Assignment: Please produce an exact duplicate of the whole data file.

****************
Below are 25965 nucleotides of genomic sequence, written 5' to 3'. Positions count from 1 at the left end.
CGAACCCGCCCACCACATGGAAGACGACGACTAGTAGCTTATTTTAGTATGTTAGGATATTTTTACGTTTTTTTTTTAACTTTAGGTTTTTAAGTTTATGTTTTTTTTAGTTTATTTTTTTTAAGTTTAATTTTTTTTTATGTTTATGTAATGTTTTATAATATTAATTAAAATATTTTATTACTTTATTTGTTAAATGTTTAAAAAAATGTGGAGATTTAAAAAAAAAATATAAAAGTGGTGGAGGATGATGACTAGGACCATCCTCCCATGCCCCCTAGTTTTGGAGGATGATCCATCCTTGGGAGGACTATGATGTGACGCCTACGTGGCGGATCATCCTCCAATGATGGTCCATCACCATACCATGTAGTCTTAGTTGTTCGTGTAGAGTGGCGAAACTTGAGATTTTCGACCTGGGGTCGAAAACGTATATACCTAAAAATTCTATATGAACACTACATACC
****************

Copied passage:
Below are 25965 nucleotides of genomic sequence, written 5' to 3'. Positions count from 1 at the left end.
CGAACCCGCCCACCACATGGAAGACGACGACTAGTAGCTTATTTTAGTATGTTAGGATATTTTTACGTTTTTTTTTTAACTTTAGGTTTTTAAGTTTATGTTTTTTTTAGTTTATTTTTTTTAAGTTTAATTTTTTTTTATGTTTATGTAATGTTTTATAATATTAATTAAAATATTTTATTACTTTATTTGTTAAATGTTTAAAAAAATGTGGAGATTTAAAAAAAAAATATAAAAGTGGTGGAGGATGATGACTAGGACCATCCTCCCATGCCCCCTAGTTTTGGAGGATGATCCATCCTTGGGAGGACTATGATGTGACGCCTACGTGGCGGATCATCCTCCAATGATGGTCCATCACCATACCATGTAGTCTTAGTTGTTCGTGTAGAGTGGCGAAACTTGAGATTTTCGACCTGGGGTCGAAAACGTATATACCTAAAAATTCTATATGAACACTACATACC